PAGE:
Megan Hargroder recently wrote a piece for Silicon Bayou on Finding a social media manager within your company. I was happy to see that she promoted the need for a social media policy, and even made mention of a personal experience involving a disgruntled employee who deleted the company’s 1,000 fan Facebook Page. Her experience as becoming more common, as a quick Google search of “employee fired facebook” brings back a litany of results about employees who were fired for their activity on social media. Since the consequences of social media postings can lead to fired employees and lost customers, it’s important that your employees understand your expectations for their use of social media. You can set these expectations in a social media policy.
A social media policy can become part of your employee handbook, much like you have (or should have) a dress code policy, a vacation policy, a sick day policy. The policy then becomes a guide as to what your employees are allowed and not allowed to do, and what types of activities can result in their termination. Here’s a few items which should definitely be in your policy.
1. State the Purpose
Tell your employees why you’re creating a social media policy. It’s import that employees understand the purpose of the policy before they will respect it.
2. Protection of Trade Secrets
Your trade secrets bring value to your business, so you need to make sure employees understand they shouldn’t reveal confidential information for the entire internet to see.
3. Let Employees Know they represent YOU
Employees must understand that any posting, status update, or tweet they send out can become a reflection of their employer. It’s important to remind employees that they’re part of the team.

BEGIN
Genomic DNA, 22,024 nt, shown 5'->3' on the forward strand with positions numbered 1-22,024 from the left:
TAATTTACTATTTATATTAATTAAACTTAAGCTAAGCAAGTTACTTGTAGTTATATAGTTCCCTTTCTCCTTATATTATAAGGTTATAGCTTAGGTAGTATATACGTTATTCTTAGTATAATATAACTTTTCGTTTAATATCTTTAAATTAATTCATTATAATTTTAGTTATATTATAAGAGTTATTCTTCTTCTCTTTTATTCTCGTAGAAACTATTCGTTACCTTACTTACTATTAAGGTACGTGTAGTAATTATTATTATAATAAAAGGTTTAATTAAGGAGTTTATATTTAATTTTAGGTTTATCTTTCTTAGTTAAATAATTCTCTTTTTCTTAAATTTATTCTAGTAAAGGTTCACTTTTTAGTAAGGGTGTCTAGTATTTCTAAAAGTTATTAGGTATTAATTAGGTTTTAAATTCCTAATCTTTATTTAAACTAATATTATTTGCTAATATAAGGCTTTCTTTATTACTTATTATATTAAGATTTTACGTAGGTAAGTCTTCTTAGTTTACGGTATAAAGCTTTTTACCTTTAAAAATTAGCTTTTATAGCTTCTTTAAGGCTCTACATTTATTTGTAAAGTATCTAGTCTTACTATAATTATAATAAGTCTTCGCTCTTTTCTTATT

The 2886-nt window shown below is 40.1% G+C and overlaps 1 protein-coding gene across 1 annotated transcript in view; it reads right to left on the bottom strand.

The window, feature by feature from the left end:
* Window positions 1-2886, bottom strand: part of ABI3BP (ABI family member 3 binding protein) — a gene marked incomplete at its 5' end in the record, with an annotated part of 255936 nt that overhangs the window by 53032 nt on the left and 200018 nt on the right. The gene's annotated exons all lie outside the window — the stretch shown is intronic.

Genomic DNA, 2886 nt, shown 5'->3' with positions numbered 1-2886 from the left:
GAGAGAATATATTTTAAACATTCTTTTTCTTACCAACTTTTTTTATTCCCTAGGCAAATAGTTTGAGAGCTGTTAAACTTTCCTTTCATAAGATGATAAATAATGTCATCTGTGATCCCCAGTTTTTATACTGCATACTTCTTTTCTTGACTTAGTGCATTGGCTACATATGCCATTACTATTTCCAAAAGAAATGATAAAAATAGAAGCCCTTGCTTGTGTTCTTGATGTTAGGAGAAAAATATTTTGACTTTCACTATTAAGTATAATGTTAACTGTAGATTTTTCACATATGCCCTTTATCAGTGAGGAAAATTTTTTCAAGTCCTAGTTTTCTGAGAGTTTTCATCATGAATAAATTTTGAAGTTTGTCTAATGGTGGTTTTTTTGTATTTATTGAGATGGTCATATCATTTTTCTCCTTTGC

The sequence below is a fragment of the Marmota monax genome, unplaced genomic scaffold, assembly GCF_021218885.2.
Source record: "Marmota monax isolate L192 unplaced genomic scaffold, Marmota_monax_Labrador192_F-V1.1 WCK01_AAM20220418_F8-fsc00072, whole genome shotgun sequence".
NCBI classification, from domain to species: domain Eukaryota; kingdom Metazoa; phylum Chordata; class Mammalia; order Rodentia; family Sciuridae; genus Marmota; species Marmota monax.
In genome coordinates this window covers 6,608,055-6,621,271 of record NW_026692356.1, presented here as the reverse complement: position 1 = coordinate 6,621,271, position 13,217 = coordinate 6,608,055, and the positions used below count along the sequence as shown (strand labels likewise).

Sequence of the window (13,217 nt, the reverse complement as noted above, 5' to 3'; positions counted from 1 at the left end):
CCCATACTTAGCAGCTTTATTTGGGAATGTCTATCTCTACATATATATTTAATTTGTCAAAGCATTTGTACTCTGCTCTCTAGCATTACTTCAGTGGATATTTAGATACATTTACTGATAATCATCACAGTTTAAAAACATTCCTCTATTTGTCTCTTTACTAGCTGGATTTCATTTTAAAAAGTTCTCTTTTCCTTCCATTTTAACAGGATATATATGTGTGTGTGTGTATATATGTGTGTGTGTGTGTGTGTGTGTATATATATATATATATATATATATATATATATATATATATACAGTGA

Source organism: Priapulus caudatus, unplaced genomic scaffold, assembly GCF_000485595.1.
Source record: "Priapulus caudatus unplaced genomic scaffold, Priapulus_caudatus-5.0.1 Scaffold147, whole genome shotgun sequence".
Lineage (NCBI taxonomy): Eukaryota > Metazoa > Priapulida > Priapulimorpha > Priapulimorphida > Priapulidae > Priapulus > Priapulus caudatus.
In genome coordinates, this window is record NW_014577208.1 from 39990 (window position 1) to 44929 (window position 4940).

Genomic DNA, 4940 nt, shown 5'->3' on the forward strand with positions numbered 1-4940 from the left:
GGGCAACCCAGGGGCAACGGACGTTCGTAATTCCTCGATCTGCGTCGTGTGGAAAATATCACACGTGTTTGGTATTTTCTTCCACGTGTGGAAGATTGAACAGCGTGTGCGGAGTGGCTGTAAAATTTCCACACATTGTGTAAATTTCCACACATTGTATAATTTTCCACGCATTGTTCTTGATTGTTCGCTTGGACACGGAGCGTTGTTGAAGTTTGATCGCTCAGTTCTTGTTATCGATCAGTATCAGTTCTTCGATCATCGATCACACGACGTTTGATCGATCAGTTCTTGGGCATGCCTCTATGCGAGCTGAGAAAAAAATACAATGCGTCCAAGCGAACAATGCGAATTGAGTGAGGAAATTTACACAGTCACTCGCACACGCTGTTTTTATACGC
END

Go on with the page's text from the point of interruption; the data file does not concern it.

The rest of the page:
4. Provide Examples and Clear Definitions
If your policy uses words like “professional” and “appropriate,” you should define those terms or provide examples. A policy is ambiguous terms with no definitions or examples may be ineffective.
5. Clearly Define the owner of the Social Media Account
Noah Kravitz worked for PhoneDog for approximately 6 years. During that time, his twitter handle (@PhoneDog_Noah) accumulated 17k followers. When he left the company, he took his twitter handle with him. PhoneDog filed suit, alleging they had an interest in the followers. The dispute between PhoneDog and Noah Kravitz still hasn’t been settled by the federal courts, and it probably won’t be the last such dispute over the ownership of followers. Decide early on who actually owners the followers, and make sure that both parties agree.
6. Draft your policy so it doesn’t conflict with the NLRA
The National Labor Relations Act is a federal law which the National Labor Relations Board has used as a tool to help define what can and can’t be included in a social media policy. When you set out to draft the policy, you must make sure that you’re familiar with the Act, and that you aren’t prohibiting any conduct which may be protected.
These six tips should help you get started with your social media policy. If you’re having trouble drafting an agreement, reach out to an attorney.